Trajectories of alcohol use in the UK military and associations with mental health



Goodwin, L, Norton, S, Fear, NT, Jones, M, Hull, L, Wessely, S and Rona, RJ
(2017) Trajectories of alcohol use in the UK military and associations with mental health. ADDICTIVE BEHAVIORS, 75. 130 - 137.

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Abstract

Introduction There are higher levels of alcohol misuse in the military compared to the general population. Yet there is a dearth of research in military populations on the longitudinal patterns of alcohol use. This study aims to identify group trajectories of alcohol consumption in the UK military and to identify associations with childhood adversity, deployment history and mental disorder. Methods Data on weekly alcohol consumption across an eight year period and three phases of a UK military cohort study (n = 667) were examined using growth mixture modelling. Results Five alcohol trajectory classes were identified: mid-average drinkers (55%), abstainers (4%), low level drinkers (19%), decreasing drinkers (3%) and heavy drinkers (19%). Alcohol consumption remained stable over the three periods in all classes, other than in the small decreasing trajectory class. Individuals in the heavy drinking class were more likely to have deployed to Iraq. Abstainers and heavy drinkers were more likely to report post-traumatic stress disorders at baseline compared to average drinkers. Conclusions Heavy drinkers in the UK military did not change their drinking pattern over a period of eight years. This highlights the need to develop effective preventive programmes to lessen the physical and psychological consequences of long-term heavy alcohol use. Individuals with a mental health problem appeared more likely to either be drinking at a high level or to be abstaining from use.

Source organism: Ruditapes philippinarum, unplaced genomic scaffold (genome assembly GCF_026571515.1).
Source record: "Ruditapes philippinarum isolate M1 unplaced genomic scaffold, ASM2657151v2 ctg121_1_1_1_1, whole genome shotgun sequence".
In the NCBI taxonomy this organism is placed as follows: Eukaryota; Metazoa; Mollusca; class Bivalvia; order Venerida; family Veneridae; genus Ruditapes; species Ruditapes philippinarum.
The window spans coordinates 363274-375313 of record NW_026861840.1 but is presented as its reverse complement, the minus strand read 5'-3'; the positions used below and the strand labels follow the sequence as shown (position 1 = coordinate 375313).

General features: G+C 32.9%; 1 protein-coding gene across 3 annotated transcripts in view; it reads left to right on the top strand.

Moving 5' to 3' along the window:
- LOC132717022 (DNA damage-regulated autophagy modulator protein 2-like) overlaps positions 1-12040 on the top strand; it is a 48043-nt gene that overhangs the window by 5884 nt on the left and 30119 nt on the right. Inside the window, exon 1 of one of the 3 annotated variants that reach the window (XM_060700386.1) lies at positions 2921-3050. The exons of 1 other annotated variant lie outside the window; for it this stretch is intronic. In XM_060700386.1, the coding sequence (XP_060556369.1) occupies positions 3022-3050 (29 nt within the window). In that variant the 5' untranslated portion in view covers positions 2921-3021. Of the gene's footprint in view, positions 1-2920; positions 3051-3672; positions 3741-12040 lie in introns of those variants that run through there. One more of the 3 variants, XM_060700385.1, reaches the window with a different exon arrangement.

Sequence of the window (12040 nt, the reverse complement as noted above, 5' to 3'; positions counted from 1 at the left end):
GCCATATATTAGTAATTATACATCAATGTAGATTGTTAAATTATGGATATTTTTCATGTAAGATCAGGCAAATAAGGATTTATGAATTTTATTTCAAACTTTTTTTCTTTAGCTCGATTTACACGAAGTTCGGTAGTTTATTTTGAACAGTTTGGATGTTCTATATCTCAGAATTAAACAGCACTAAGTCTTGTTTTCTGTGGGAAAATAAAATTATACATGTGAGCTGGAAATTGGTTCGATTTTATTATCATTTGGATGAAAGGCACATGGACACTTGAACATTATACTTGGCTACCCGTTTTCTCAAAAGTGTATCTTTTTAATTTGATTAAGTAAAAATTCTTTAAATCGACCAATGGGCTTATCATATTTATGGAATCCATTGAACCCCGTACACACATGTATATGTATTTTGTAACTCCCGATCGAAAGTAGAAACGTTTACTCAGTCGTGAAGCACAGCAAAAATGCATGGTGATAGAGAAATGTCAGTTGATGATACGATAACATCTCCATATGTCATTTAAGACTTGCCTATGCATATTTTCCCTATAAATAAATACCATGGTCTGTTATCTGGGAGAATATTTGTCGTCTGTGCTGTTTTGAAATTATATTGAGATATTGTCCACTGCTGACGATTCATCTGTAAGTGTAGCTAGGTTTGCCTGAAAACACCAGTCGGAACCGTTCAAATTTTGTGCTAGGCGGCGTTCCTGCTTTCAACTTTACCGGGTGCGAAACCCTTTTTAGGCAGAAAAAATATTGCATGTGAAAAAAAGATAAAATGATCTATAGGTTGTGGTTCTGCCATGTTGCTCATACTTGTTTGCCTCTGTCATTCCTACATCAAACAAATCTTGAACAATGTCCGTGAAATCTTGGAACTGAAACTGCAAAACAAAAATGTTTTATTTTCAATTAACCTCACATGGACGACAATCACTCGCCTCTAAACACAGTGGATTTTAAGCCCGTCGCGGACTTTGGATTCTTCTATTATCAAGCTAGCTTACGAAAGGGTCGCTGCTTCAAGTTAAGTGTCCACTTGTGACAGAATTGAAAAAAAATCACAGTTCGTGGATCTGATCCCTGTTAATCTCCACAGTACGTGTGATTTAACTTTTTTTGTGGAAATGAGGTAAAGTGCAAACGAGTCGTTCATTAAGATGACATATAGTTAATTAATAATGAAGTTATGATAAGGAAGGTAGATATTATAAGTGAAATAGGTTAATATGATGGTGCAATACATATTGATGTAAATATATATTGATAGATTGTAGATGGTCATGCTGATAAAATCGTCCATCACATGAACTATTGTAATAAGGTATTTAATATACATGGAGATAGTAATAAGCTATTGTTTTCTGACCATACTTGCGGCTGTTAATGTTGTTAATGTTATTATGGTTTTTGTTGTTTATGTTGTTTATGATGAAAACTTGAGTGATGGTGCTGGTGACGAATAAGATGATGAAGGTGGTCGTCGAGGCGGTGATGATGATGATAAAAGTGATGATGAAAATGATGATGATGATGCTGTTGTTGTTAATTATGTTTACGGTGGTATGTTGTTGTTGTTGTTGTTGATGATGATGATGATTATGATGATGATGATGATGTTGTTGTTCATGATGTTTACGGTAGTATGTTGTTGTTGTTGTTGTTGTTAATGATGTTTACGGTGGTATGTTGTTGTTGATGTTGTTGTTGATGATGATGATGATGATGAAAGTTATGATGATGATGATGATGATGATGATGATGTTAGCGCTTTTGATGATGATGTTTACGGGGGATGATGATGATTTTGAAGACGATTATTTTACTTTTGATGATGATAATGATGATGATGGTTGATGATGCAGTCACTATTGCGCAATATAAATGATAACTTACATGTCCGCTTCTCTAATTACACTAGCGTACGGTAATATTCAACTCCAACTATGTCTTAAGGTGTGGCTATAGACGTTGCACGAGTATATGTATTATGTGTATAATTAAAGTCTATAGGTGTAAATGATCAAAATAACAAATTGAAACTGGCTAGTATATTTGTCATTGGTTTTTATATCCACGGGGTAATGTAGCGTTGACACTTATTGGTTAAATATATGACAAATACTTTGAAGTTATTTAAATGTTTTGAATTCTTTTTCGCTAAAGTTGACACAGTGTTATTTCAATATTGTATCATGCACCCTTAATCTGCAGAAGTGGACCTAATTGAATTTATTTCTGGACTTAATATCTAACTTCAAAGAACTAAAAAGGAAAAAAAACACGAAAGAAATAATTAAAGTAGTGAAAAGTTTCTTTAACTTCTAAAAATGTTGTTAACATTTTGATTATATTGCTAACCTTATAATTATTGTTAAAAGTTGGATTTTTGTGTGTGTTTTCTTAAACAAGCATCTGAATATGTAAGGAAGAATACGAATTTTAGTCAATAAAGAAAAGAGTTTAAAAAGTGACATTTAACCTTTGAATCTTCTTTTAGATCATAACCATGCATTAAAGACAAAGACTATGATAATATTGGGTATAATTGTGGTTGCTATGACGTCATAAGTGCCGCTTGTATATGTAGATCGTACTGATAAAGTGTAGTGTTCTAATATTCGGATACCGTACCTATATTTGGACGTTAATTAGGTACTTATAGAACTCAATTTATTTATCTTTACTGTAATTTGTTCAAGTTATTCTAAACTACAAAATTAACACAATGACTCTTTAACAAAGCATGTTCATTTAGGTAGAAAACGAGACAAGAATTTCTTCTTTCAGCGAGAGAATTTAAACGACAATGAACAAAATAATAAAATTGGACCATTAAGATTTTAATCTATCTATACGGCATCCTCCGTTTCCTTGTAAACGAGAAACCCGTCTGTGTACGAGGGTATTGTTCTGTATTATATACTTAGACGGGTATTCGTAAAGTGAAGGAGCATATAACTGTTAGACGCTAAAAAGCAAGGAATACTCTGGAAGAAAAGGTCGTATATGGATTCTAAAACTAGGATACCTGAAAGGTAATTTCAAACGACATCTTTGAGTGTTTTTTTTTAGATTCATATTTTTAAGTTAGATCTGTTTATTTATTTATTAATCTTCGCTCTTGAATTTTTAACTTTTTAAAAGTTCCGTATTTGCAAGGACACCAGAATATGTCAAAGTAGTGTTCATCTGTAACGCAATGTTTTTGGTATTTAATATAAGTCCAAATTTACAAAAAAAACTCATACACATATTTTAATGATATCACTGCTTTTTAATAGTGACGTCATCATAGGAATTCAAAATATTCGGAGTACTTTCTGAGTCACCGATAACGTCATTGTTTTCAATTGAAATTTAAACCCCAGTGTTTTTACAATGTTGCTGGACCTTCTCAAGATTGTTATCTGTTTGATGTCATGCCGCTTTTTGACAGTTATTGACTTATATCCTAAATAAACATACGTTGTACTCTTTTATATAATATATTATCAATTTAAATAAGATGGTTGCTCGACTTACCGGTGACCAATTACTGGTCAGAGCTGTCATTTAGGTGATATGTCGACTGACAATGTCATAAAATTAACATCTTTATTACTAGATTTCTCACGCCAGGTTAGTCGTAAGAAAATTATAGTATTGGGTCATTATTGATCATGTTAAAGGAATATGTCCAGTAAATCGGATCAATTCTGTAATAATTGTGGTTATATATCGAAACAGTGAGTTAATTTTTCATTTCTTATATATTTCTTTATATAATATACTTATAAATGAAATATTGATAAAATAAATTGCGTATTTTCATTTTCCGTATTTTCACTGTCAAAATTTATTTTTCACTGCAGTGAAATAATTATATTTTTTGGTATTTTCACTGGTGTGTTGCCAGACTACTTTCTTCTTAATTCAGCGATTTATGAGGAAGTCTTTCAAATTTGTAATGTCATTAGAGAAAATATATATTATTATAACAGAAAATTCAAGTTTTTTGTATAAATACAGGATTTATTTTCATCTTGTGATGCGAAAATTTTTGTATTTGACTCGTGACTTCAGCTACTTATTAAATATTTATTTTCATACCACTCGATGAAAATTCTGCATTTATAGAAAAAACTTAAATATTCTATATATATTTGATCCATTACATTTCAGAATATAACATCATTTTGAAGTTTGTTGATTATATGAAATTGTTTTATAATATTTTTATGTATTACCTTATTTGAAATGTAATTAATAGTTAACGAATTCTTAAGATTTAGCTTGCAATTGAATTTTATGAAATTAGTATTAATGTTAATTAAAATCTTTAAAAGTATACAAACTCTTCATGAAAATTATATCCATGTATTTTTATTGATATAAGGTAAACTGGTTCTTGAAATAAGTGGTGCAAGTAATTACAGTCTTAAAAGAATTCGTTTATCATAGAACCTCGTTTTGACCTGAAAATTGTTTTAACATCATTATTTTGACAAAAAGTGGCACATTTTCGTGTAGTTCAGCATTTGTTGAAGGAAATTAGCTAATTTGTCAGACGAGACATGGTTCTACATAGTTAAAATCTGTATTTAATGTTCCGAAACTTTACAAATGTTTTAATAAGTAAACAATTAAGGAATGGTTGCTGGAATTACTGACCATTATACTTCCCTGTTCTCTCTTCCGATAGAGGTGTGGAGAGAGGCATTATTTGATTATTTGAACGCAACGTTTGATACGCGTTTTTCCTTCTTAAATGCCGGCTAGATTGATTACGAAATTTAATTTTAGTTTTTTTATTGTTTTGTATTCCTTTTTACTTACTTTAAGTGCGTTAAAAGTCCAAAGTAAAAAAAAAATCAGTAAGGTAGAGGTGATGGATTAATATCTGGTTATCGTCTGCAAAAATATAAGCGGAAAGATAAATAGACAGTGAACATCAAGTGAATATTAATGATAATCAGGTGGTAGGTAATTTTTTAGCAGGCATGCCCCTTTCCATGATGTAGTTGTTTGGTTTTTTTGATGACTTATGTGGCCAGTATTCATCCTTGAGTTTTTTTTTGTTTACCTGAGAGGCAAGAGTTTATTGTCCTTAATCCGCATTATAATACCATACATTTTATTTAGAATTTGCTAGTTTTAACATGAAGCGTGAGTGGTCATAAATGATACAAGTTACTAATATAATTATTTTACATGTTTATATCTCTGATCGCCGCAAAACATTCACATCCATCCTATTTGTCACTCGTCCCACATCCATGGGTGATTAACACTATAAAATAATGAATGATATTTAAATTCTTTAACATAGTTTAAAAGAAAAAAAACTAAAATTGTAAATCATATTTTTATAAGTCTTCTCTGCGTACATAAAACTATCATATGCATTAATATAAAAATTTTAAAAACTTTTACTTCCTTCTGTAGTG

Item Type: Article
Uncontrolled Keywords: Alcohol use, Trajectories, Military, Cohort study
Depositing User: Symplectic Admin
Date Deposited: 12 Apr 2018 08:17
Last Modified: 27 Nov 2021 08:14
DOI: 10.1016/j.addbeh.2017.07.010
Related URLs:
URI: https://livrepository.liverpool.ac.uk/id/eprint/3020056